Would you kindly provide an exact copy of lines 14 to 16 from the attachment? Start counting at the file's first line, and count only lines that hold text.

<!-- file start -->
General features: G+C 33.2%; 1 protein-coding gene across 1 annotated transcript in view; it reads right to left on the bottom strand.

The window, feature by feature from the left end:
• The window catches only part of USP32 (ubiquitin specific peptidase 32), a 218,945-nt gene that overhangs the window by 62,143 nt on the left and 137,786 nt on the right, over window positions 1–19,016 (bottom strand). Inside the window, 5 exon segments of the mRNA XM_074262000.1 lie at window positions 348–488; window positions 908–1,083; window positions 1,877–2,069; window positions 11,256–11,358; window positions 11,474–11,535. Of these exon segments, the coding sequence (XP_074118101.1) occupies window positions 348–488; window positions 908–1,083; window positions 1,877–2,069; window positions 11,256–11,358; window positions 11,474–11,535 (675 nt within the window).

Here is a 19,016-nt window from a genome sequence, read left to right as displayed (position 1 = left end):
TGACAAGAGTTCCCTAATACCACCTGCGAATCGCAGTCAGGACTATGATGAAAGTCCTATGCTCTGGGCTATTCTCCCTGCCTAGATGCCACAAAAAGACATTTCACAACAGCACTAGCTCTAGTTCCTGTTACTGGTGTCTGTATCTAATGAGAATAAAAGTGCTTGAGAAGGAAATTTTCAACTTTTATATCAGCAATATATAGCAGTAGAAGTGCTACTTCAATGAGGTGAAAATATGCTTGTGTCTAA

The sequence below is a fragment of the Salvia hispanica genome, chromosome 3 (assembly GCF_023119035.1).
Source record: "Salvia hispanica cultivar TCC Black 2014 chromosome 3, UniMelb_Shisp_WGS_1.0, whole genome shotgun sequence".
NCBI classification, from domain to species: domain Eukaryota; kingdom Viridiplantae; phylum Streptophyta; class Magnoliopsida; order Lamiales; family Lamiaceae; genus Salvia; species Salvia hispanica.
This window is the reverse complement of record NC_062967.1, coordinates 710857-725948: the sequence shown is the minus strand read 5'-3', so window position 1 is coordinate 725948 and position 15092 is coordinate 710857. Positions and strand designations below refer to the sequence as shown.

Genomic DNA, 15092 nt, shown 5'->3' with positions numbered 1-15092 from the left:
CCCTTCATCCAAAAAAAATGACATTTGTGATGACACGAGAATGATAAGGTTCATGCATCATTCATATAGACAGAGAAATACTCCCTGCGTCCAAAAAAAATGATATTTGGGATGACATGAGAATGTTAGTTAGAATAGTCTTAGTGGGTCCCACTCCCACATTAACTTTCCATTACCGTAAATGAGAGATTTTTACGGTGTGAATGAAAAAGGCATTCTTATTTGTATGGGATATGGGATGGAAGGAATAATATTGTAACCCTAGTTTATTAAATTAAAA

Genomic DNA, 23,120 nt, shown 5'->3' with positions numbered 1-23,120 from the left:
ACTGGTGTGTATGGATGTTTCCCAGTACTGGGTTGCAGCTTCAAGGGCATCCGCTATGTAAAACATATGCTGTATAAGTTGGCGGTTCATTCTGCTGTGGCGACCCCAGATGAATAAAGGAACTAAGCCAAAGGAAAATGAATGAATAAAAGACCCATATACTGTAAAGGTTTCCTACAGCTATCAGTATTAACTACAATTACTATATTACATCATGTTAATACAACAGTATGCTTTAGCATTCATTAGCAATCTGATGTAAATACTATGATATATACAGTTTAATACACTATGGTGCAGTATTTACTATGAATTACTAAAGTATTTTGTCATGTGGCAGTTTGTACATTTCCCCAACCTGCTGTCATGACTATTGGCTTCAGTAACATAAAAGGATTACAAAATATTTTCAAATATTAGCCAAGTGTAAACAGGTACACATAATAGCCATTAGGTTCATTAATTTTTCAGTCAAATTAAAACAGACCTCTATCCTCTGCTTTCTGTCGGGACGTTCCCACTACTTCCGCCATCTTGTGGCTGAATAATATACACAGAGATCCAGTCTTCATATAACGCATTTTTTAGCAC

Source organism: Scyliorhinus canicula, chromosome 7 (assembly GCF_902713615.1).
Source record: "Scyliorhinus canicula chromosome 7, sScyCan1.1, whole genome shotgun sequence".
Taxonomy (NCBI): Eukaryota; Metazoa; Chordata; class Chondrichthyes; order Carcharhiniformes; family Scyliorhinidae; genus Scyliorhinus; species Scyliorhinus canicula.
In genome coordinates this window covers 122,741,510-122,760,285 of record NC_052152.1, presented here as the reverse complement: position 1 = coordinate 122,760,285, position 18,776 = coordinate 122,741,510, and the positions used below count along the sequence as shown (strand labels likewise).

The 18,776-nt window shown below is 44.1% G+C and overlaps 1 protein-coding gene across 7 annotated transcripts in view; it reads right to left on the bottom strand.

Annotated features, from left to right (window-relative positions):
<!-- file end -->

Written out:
Source organism: Scyliorhinus canicula, chromosome 7 (assembly GCF_902713615.1).
Source record: "Scyliorhinus canicula chromosome 7, sScyCan1.1, whole genome shotgun sequence".
Taxonomy (NCBI): Eukaryota; Metazoa; Chordata; class Chondrichthyes; order Carcharhiniformes; family Scyliorhinidae; genus Scyliorhinus; species Scyliorhinus canicula.